Northwest Airlines bombing suspect Umar Farouk Abdulmutallab, the 23-year-old son of a wealthy Nigerian banker, became so politically extreme his own father reported him to U.S. authorities.
Tuesday, his family released a statement saying Abdulmutallab's "father, having become concerned about his disappearance and stoppage of communication while schooling abroad, reported the matter to the Nigerian security agencies about two months ago, and to some foreign security agencies about a month and a half ago, then sought their assistance to find and return him home."
The statement said that Abdulmutallab's recent behavior was "completely out of character and a very recent development, as before then, from very early childhood, Farouk, to the best of parental monitoring, had never shown any attitude, conduct or association that would give concern."
A senior U.S. official told ABC News that Abdulmutallab's father told the U.S. embassy in Nigeria his son had become radicalized and could pose a threat to the U.S.
More than 100 chat room posts traced to his e-mail account by ABC News show the course of his radicalization.
"I think this is the threat, the primary threat that we have to worry about now," said Richard Clarke, ABC News consultant and former counterterrorism czar. "People who've been radicalized in the United States, in Western Europe, people who have been radicalized long distance on the internet."
In high school Abdulmutallab described himself as "very ambitious and determined."
He was concerned he would not get into college at Caltech, Stanford or Berkeley because of his test scores.
"I tried the SAT. It was a disaster!!! I didn't practice well and I got 1200." Abdulmutallab attended college in London between 2005 and 2008.
He wrote of being lonely and sought friends on-line. "Can you be my friend?" he wrote. "I get lonely sometimes because I have never found a true Muslim friend."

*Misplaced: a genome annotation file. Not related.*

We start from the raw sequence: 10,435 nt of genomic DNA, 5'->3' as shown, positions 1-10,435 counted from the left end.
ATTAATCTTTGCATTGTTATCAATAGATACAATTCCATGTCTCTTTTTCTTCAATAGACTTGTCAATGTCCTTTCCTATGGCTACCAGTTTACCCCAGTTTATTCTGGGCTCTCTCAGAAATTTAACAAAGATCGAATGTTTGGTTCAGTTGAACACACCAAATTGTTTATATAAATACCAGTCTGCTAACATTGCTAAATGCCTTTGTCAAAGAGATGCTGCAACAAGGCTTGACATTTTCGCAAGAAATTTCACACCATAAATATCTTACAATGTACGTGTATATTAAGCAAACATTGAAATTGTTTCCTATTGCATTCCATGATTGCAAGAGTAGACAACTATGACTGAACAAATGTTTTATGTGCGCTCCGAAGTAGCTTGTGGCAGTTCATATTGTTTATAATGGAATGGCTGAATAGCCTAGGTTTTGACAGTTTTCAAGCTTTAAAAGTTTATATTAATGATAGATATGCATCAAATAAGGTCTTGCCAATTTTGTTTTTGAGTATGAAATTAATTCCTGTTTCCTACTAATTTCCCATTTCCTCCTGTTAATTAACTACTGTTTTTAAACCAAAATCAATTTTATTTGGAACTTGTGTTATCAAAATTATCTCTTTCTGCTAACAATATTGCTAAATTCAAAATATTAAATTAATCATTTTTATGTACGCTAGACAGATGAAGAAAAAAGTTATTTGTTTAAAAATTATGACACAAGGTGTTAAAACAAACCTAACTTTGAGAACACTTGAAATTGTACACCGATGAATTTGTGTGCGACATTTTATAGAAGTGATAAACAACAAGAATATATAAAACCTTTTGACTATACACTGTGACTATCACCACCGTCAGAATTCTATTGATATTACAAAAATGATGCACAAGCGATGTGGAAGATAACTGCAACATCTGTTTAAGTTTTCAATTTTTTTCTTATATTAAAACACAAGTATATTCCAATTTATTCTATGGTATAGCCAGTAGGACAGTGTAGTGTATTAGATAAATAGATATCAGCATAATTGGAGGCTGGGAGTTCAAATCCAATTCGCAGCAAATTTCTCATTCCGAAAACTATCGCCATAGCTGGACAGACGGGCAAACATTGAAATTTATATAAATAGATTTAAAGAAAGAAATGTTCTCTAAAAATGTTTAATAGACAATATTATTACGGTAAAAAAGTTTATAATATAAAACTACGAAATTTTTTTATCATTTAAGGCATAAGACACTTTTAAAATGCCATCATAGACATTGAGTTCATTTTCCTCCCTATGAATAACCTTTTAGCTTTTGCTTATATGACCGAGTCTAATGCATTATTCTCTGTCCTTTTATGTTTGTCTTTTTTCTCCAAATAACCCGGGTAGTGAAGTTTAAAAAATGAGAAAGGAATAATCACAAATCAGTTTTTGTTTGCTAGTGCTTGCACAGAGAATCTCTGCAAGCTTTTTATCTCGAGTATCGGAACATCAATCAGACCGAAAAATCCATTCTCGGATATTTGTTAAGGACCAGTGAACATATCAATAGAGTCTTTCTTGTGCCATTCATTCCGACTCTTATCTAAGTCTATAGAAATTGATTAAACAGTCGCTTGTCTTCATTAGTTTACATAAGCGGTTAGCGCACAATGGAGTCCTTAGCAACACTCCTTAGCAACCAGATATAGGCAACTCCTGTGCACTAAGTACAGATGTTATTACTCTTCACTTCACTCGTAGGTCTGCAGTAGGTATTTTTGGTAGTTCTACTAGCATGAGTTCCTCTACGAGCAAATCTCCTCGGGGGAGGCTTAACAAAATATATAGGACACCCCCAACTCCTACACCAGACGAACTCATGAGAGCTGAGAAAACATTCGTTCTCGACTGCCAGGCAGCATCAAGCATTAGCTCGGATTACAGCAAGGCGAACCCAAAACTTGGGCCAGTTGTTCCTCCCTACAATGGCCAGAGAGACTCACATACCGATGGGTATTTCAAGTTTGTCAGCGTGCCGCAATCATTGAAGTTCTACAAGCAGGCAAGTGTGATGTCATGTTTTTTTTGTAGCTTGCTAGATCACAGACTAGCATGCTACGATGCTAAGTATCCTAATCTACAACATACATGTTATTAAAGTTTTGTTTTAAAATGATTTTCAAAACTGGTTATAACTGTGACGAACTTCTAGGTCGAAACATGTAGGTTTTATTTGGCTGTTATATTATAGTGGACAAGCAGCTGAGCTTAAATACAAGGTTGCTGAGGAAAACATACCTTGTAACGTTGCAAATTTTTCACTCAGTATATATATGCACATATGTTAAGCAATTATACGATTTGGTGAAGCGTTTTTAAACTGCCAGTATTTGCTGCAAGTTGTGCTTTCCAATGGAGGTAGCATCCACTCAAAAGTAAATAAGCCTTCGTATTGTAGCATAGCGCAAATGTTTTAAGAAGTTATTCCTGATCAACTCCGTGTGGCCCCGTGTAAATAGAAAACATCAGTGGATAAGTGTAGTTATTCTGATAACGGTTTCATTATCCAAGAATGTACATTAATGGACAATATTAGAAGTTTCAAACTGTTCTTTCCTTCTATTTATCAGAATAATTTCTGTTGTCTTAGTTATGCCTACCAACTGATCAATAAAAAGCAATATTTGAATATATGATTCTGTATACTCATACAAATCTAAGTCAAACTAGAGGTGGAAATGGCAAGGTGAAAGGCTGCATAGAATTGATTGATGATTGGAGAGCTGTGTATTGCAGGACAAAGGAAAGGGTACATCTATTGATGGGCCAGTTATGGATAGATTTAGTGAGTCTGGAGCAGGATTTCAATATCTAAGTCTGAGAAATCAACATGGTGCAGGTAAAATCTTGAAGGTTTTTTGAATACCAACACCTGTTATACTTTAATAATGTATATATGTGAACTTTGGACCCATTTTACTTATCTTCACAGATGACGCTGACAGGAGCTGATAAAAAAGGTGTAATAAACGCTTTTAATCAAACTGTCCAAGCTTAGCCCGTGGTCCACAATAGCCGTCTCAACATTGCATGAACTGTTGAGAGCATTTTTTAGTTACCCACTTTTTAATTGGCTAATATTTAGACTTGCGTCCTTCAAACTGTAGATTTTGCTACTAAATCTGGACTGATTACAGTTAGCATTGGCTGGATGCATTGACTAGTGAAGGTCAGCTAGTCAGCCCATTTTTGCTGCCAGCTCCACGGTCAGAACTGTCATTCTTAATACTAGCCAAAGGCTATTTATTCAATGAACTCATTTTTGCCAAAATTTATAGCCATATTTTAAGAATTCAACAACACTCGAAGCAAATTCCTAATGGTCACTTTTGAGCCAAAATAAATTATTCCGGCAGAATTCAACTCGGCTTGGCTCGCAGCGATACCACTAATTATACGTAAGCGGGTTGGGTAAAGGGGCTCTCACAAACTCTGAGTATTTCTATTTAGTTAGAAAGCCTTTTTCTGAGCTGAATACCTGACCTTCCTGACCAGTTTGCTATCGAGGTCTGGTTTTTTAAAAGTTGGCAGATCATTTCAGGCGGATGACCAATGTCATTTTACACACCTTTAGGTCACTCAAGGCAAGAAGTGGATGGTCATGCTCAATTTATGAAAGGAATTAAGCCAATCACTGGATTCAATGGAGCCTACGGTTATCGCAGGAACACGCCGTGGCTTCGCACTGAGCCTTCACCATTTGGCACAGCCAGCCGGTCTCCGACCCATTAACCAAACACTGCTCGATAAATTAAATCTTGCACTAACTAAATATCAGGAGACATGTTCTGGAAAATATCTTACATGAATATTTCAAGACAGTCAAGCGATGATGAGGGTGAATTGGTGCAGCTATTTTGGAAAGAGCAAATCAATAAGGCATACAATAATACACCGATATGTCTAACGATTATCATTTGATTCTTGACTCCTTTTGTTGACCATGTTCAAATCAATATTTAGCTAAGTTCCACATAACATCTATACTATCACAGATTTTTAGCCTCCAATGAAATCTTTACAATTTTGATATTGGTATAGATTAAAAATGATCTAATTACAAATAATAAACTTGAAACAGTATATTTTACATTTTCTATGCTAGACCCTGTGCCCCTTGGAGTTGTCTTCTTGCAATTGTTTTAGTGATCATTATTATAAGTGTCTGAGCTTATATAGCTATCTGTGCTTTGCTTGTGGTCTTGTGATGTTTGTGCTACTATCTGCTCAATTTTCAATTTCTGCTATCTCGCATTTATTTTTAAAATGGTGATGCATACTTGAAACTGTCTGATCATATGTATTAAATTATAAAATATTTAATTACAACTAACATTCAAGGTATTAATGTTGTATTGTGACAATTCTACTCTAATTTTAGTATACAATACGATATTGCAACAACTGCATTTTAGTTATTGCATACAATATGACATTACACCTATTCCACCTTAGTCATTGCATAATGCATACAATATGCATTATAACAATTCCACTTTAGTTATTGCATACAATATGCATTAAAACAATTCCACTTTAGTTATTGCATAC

Then later, he wrote of joining protests against the war in Iraq, asking "when is lying allowed to deceive the enemy?" Still later he wrote of heading to Yemen.
"The Obama administration has been admitting lately, that Yemen is the new Afghanistan," said Clarke. "It is the new sanctuary. The new al Qaeda base, where people from around the world, who want to be trained are sent. No longer to Afghanistan, but to Yemen."
Investigators believe Abdulmutallab was connected to al Qaeda by the same radical Yemeni cleric, American-born Anwar Awlaki, who is linked to American Army Major Nidal Hasan, accused of opening fire at Fort Hood in November.
"It appears that just like with Major Hasan, Awlaki played a role in this," said Rep. Pete Hoekstra, R-Mich, ranking minority member of the House Intelligence Committee. "All roads point back to Yemen, they point back to Awlaki, I think it is a pretty deadly combination."
Hoekstra said he will be looking into how Mutallab was radicalized, and whether he went to Yemen on his own initiative to meet members of al Qaeda.
Abdulmutallab's father was chairman of First Bank in Nigeria for ten years. He is currently chairman of Jaiz Bank, Nigeria's first Islamic bank.
Abdulmutallab was put on a terror watch list but his visa to visit the U.S., issued in 2008, was not revoked, nor was he put on the no fly list.
Said Rep. Hoekstra, "He should have been at the top of the no fly list."